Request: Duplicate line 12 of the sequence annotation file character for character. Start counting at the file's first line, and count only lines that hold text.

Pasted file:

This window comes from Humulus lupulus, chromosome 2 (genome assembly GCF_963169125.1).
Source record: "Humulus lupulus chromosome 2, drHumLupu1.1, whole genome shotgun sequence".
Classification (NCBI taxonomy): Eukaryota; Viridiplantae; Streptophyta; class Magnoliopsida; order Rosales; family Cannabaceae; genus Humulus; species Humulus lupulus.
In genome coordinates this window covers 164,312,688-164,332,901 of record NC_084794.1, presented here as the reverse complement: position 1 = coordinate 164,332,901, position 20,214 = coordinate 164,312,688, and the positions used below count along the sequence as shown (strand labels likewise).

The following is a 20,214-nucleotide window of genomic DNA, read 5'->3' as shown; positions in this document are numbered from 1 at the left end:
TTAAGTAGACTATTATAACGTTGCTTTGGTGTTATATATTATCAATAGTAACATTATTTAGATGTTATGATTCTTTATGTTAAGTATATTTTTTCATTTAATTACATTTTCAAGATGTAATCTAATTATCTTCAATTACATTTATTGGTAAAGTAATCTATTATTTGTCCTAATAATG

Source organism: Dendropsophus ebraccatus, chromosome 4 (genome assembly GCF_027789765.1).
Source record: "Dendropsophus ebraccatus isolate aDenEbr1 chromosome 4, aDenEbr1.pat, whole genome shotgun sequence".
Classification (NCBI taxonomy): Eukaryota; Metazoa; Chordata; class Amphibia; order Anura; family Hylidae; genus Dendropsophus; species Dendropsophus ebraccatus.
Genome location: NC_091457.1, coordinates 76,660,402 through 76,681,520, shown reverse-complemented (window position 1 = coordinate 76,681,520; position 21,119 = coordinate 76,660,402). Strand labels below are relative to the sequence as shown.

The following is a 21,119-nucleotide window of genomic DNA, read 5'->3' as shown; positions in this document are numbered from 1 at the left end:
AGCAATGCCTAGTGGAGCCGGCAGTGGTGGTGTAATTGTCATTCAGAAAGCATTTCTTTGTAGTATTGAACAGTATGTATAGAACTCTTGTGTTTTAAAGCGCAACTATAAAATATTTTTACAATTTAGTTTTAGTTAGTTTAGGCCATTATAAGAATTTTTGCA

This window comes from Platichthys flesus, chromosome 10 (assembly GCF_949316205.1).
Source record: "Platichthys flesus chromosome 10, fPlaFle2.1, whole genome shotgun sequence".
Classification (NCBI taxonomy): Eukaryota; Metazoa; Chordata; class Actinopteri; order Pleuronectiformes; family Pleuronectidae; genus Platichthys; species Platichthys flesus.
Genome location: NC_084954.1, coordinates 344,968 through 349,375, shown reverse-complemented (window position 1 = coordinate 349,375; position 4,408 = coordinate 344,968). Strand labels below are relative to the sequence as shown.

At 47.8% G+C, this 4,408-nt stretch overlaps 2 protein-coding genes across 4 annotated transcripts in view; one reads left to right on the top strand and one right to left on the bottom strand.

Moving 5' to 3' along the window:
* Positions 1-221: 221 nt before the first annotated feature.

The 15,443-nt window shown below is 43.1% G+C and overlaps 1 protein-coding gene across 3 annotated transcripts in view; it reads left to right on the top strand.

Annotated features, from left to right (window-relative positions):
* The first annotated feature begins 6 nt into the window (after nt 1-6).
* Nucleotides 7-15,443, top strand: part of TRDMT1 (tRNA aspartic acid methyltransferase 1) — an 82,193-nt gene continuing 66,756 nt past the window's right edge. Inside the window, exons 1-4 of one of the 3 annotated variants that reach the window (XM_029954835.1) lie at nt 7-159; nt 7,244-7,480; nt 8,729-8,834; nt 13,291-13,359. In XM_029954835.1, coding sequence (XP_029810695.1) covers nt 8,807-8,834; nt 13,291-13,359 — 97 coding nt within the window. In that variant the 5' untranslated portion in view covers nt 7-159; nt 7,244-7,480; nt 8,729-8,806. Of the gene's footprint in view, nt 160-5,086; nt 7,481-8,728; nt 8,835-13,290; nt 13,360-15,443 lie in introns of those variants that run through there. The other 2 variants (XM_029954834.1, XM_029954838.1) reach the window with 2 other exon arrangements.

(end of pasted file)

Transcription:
AGCAATGCCTAGTGGAGCCGGCAGTGGTGGTGTAATTGTCATTCAGAAAGCATTTCTTTGTAGTATTGAACAGTATGTATAGAACTCTTGTGTTTTAAAGCGCAACTATAAAATATTTTTACAATTTAGTTTTAGTTAGTTTAGGCCATTATAAGAATTTTTGCA